For Olympic sponsors, we’re approaching the moment where their investments are coming under the greatest scrutiny, and where observers are looking to question their legacy and whether they will be able to look back on London 2012 with pride.
While Locog and the IOC have looked to protect corporate investment in the Games via strict and combative rules to eliminate would-be ambush marketing, the brand protection tactics now being pursued by officials on behalf of sponsors could risk a consumer backlash - flying in the face of any commercial objectives to increase and nurture brand equity.
Not so long ago guerrilla tactics from unofficial sponsors were treated like a bit of a joke, with the world media lauding the efforts of those outside of Official status using 'David versus Goliath' storylines.
Just over ten years ago during Euro 2000, the clever and anarchic drink brand Tango was allowed to get away with a campaign tagline which said 'Officially a drink during Euro 2000' despite the fact they clearly flouted trademark rules.
But over the next decade everything changed. Sports sponsorship became bigger business and guerrilla tactics were taken much more seriously, as brands demanded greater protection against unofficial activity to safeguard their increasingly eye-watering investments.
No-one should blame sponsors from using every angle to defend their sponsorships, such is the significance of their involvement.
Realistically, these big global events could not happen without them. And yet the public rarely congratulate sponsors for their passion, commitment and support.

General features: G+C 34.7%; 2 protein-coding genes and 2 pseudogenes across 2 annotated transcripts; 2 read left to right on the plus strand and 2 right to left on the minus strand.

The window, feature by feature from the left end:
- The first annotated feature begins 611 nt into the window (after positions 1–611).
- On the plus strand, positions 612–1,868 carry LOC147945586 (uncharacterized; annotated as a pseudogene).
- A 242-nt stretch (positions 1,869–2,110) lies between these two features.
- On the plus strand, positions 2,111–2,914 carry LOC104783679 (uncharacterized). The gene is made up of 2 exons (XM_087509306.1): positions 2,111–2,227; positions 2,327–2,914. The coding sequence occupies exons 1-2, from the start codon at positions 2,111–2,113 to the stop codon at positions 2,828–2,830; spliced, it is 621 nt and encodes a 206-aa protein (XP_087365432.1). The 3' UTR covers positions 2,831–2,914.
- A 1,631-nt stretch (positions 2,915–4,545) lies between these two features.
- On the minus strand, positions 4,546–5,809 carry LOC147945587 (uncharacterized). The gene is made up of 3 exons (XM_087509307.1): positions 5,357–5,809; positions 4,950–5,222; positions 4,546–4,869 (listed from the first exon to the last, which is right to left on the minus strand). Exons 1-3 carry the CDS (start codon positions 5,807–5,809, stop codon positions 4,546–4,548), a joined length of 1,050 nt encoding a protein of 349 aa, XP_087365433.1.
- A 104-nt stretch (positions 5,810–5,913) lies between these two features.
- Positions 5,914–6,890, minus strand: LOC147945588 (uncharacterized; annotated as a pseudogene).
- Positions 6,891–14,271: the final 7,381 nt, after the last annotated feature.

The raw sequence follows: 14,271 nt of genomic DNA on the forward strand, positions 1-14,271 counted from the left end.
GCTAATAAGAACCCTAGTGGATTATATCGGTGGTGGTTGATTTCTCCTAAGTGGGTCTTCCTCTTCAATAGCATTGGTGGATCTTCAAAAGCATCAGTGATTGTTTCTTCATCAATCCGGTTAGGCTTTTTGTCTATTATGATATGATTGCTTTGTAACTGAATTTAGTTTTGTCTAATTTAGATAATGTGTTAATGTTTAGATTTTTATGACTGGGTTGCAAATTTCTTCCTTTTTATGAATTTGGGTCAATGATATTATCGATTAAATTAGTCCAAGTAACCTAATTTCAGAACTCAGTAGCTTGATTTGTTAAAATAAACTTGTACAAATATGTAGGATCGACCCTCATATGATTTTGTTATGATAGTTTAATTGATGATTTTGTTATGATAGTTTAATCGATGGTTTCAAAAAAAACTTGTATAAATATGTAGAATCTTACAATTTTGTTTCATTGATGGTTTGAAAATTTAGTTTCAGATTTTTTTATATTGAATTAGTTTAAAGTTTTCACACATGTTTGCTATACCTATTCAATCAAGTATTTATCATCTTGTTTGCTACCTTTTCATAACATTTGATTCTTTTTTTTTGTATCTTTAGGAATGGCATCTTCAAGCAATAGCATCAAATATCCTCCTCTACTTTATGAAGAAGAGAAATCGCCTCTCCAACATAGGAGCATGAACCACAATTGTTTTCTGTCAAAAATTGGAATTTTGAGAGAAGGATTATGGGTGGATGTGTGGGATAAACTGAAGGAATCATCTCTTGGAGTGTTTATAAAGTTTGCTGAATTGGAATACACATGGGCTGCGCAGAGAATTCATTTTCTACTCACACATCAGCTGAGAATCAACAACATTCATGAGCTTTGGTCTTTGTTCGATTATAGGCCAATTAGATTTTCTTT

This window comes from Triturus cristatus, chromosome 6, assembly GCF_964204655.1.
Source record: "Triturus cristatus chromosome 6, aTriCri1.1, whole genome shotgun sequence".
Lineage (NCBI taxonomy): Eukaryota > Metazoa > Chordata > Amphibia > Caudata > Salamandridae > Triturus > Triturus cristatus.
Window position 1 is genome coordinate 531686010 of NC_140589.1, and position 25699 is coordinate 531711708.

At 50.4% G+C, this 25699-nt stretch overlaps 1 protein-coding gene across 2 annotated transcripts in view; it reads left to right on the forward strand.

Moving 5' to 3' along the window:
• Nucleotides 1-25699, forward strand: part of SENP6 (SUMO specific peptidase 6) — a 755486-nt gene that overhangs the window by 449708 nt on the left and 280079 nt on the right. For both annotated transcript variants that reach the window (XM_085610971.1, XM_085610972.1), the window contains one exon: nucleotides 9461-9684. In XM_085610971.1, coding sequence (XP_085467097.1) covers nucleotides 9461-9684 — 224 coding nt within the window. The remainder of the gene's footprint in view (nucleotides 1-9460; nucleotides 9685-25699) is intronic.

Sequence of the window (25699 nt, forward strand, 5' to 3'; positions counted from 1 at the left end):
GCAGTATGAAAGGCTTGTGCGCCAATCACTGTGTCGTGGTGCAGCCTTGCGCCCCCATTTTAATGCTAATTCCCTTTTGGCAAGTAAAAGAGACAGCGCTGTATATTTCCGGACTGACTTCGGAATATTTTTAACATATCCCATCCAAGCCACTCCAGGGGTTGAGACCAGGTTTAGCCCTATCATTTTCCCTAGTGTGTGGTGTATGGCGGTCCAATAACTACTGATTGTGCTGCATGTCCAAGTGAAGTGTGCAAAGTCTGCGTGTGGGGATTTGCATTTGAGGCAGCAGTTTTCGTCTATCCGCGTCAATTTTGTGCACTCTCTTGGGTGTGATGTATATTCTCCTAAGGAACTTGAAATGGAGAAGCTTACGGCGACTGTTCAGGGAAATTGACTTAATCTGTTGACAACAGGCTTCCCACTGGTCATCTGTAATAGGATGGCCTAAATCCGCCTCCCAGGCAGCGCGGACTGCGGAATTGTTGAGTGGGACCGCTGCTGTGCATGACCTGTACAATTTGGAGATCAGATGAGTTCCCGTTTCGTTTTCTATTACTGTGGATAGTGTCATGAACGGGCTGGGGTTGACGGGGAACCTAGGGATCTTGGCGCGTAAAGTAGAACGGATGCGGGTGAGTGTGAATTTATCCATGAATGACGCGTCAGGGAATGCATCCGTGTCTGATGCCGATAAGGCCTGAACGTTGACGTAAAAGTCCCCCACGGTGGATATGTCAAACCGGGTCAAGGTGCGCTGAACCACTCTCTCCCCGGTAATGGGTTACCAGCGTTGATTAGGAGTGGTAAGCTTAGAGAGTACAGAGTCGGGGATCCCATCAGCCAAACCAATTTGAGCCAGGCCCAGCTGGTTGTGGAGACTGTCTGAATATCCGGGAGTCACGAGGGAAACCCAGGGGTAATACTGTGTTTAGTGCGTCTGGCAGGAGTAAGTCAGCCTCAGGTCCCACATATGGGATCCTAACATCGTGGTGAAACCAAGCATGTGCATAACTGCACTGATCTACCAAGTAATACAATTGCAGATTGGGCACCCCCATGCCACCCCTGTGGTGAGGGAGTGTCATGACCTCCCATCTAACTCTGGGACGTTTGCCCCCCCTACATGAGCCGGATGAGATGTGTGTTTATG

There were some key factors that changed all this: a series of decisions by sponsors, event organisers and governing bodies that started to reshape fans perceptions of participating brands.
Likewise the 2006 World Cup saw a group of men stripped of their Bavaria Beer branded orange lederhosen and forced to watch the match in their underpants after FIFA officials declared that competitor branding was disallowed, thus protecting Official Sponsor, Budweiser.
Greater scrutiny and negative publicity for sponsors was to follow, with many seeing the big finals turning into corporate suit-and-tie events rather than for real fans. Should bottles of water be taking from fans as they enter a stadium because they are not official drinks sponsors?
Should ticket buyers be forced into applying for a new credit card if their existing credit card doesn’t allow them to buy tickets?
Rules that were originally designed to protect sponsor’s rights were now being criticised for restricting consumer freedom and choice. Research by Space has revealed a mood of suspicion among fans who see sport being taken further away from the people and into the arms of the corporates.
So what can we expect from the 2012 Olympics? Already there’s news of Visa banning rival cards from the games and that toilets, sinks and soap dispensers at events are having their logos covered up.
Those brands that are wary of the excesses of sponsor privileges should be encouraged, as should those who are committed to creating a longer legacy of their association with the Games.
Of course with these Olympics being heralded as the first truly digital Games, all the official brands will have to work harder for hearts and minds. Facebook, Twitter and YouTube will be awash with Olympic content, both official and unofficial.
Despite all the means at the disposal of sponsors, including threats of litigation, this could become a battle that just can’t be won.
Personally I’d like to see brands stepping away from the barrier of protection to earn recognition on their own merits.
After all, success at the Games won’t be measured simply in terms of eyeballs, logo views or even Facebook Likes, but through brand love from sporting and Olympic fans who endorse their overall contribution to the event.